None of these people had ever been taught to speak with compassion. Never once had they questioned the trite lines they had always delivered when it came time for funerals. It was reminiscent of the garbage they vomited out when my daughter died. One at a time, I eased them toward something other than regurgitation.
Some I made laugh. It made them uncomfortable.
Some I mocked openly. It made them uncomfortable.
Some I berated for failing to have ever been cognizant of what fell out of the agape holes in their faces. It made them uncomfortable.
It was all crap.
They were already uncomfortable. I just pointed it out. Over time, most of them would admit I was the first person to ever challenge the tired tradition of lying to the survivors, of doing a macabre dance of ineptitude masquerading as condolence, of failing to think for one second how the recipient of this trash would feel on hearing what they had said. All who did said words I despise hearing:
You were right.”
There is no consolation in I told you so. All it ever means is you did not get through in time to prevent some catastrophe.
Over the course of my life, I have introduced many to the funerary rituals with which I was raised. It is a celebration. Even before his death, Russell embraced it by making me promise not to have “some stuffy cry fest” for him. It is with this attitude of acceptance and no fear I attempt to inoculate everyone I encounter.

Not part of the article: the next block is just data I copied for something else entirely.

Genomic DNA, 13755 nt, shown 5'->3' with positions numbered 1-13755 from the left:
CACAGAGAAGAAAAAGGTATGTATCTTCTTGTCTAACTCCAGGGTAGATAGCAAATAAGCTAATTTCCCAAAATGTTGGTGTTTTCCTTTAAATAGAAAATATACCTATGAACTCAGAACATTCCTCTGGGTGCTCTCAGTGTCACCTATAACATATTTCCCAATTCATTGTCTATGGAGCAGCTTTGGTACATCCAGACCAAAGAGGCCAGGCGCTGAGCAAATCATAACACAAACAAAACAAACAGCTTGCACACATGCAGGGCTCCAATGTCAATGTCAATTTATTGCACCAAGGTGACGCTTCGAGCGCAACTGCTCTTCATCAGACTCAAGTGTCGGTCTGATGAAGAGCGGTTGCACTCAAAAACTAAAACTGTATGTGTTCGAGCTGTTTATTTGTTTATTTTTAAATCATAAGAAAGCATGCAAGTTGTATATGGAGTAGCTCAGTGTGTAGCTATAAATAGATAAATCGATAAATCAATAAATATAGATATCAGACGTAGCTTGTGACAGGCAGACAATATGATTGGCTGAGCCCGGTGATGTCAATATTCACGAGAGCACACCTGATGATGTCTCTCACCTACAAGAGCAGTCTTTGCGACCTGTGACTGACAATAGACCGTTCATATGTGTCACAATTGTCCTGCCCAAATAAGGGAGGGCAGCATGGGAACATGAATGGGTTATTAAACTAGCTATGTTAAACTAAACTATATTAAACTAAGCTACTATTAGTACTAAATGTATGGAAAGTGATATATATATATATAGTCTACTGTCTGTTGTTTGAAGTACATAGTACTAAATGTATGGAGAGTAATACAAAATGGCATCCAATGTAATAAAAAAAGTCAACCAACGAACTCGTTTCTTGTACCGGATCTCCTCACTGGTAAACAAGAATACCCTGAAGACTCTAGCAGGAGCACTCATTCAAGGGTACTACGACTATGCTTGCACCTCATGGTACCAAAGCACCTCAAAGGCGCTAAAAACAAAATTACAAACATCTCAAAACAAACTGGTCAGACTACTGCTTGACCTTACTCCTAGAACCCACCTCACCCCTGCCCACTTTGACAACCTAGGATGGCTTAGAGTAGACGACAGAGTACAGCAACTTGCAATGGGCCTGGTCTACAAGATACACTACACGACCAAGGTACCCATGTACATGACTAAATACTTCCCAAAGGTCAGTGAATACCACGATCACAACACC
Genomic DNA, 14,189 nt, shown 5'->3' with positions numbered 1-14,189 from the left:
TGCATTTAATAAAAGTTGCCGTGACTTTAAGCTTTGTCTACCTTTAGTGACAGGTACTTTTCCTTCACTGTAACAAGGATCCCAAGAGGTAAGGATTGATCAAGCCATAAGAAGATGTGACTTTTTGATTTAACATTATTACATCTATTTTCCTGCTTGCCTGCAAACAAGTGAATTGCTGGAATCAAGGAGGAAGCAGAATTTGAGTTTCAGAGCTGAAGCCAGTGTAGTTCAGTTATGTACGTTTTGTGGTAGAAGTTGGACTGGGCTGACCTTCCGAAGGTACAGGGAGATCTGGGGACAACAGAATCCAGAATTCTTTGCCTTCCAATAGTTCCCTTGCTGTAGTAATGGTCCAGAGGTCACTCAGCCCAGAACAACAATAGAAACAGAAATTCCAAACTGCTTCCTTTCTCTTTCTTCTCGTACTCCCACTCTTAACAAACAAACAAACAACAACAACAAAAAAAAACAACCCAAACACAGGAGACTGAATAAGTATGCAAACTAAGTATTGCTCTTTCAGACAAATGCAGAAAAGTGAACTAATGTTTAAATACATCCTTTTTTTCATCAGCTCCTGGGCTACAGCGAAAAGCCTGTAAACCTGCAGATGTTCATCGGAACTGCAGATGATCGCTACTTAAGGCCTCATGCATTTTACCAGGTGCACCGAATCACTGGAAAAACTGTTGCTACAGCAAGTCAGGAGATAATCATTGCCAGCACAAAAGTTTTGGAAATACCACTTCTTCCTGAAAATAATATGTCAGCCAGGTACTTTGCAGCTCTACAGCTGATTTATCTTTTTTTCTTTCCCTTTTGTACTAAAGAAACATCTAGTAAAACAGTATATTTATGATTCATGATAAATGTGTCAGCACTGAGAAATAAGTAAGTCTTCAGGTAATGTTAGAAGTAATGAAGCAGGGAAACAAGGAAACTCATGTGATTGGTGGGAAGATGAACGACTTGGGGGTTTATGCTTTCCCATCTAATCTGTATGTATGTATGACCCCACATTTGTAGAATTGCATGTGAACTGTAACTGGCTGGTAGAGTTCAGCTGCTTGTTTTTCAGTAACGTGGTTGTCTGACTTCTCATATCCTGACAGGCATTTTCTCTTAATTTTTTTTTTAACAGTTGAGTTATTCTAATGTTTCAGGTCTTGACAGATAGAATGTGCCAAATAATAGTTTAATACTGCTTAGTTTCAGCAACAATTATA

Death is a part of the circle of life. It is nothing to fear. Each death in our lives is a reminder to live and do it well. With them, we should savor the goodness we share with those in our lives; be they in person, on the telephone or through the wire.
Killing Us Softly:
Becoming the Surviving Spouse of Cancer
With the launch of Redmund Productions, I am releasing KUS. It is a road map through endgame of cancer. It is not the typical seven stages of grief book because it shows grief does not begin at death, nor does it end in the accepted way other emotions subside. It is also not a “This is what you should do now,” book.
What is it? KUS is a book which opens the window into a part of life and death which no one discusses and therapy attempts to make you forget. It includes concurrent journal entries and blog posts which bare emotions. It is a testament to survival and a how to navigate the inanity of those who do not have the wherewithal to consider how callous their uninformed utterances and misinformed behaviors are.
Widowed Blog Hop
A group of widows and widowers have banded together to give you some insight on how to intelligently converse with, engage and support the widowed. Take a few minutes to discover some of the others on the hop. Many of you will recognize Samantha. She invited me to join the hop. I hope you will take some time to see who else is in the group to learn a bit more about one of the largest groups in our society.
Until next time,
Do you know anyone who is widowed? Are you? Do you consider widows and widowers single?
(c) Red Dwyer 2012